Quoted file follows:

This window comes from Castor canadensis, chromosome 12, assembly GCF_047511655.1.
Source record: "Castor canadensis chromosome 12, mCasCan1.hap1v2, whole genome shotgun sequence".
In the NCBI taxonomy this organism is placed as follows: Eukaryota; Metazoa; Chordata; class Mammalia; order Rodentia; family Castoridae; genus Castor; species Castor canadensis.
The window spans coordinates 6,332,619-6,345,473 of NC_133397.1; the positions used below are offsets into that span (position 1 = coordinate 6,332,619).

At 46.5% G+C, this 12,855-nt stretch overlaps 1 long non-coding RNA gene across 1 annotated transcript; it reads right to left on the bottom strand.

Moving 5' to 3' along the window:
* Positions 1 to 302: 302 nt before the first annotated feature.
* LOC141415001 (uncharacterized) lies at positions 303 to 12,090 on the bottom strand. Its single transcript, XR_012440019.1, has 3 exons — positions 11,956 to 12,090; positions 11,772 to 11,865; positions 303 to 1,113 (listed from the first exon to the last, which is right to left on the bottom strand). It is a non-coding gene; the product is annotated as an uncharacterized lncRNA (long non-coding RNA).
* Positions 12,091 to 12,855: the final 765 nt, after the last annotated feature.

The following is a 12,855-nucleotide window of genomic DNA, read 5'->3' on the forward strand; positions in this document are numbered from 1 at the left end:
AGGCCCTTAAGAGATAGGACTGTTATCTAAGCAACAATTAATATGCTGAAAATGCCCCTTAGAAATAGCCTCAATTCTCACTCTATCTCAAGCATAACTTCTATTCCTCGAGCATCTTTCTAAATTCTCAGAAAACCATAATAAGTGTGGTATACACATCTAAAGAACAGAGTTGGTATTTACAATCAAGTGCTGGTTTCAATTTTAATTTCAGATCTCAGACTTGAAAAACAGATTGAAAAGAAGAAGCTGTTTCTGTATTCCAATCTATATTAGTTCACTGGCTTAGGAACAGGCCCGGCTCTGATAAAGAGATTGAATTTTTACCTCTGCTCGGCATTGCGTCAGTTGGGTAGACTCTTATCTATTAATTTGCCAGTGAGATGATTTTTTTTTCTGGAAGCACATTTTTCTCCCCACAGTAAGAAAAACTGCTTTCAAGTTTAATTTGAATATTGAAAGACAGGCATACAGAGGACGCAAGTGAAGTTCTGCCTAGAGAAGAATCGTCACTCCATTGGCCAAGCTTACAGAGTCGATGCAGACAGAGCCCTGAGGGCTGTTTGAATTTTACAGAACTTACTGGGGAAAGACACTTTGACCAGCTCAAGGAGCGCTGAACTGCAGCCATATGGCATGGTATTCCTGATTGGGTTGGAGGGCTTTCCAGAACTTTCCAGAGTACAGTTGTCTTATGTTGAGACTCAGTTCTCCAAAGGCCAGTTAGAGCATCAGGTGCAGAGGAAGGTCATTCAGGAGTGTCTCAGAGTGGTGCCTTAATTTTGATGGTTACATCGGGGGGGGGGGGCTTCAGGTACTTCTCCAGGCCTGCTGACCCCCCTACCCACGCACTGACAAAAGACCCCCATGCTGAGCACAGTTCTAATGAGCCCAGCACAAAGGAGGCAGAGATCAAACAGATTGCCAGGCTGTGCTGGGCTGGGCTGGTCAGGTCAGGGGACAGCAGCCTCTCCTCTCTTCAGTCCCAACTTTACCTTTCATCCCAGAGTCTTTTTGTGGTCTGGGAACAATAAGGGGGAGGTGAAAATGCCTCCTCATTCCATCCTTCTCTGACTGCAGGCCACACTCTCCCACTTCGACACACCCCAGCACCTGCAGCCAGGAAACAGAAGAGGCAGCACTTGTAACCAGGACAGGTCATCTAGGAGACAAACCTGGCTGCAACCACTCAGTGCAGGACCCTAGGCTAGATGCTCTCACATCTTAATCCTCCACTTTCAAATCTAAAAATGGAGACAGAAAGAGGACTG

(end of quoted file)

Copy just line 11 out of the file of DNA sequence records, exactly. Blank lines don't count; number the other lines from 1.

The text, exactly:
AGGCCCTTAAGAGATAGGACTGTTATCTAAGCAACAATTAATATGCTGAAAATGCCCCTTAGAAATAGCCTCAATTCTCACTCTATCTCAAGCATAACTTCTATTCCTCGAGCATCTTTCTAAATTCTCAGAAAACCATAATAAGTGTGGTATACACATCTAAAGAACAGAGTTGGTATTTACAATCAAGTGCTGGTTTCAATTTTAATTTCAGATCTCAGACTTGAAAAACAGATTGAAAAGAAGAAGCTGTTTCTGTATTCCAATCTATATTAGTTCACTGGCTTAGGAACAGGCCCGGCTCTGATAAAGAGATTGAATTTTTACCTCTGCTCGGCATTGCGTCAGTTGGGTAGACTCTTATCTATTAATTTGCCAGTGAGATGATTTTTTTTTCTGGAAGCACATTTTTCTCCCCACAGTAAGAAAAACTGCTTTCAAGTTTAATTTGAATATTGAAAGACAGGCATACAGAGGACGCAAGTGAAGTTCTGCCTAGAGAAGAATCGTCACTCCATTGGCCAAGCTTACAGAGTCGATGCAGACAGAGCCCTGAGGGCTGTTTGAATTTTACAGAACTTACTGGGGAAAGACACTTTGACCAGCTCAAGGAGCGCTGAACTGCAGCCATATGGCATGGTATTCCTGATTGGGTTGGAGGGCTTTCCAGAACTTTCCAGAGTACAGTTGTCTTATGTTGAGACTCAGTTCTCCAAAGGCCAGTTAGAGCATCAGGTGCAGAGGAAGGTCATTCAGGAGTGTCTCAGAGTGGTGCCTTAATTTTGATGGTTACATCGGGGGGGGGGGGCTTCAGGTACTTCTCCAGGCCTGCTGACCCCCCTACCCACGCACTGACAAAAGACCCCCATGCTGAGCACAGTTCTAATGAGCCCAGCACAAAGGAGGCAGAGATCAAACAGATTGCCAGGCTGTGCTGGGCTGGGCTGGTCAGGTCAGGGGACAGCAGCCTCTCCTCTCTTCAGTCCCAACTTTACCTTTCATCCCAGAGTCTTTTTGTGGTCTGGGAACAATAAGGGGGAGGTGAAAATGCCTCCTCATTCCATCCTTCTCTGACTGCAGGCCACACTCTCCCACTTCGACACACCCCAGCACCTGCAGCCAGGAAACAGAAGAGGCAGCACTTGTAACCAGGACAGGTCATCTAGGAGACAAACCTGGCTGCAACCACTCAGTGCAGGACCCTAGGCTAGATGCTCTCACATCTTAATCCTCCACTTTCAAATCTAAAAATGGAGACAGAAAGAGGACTG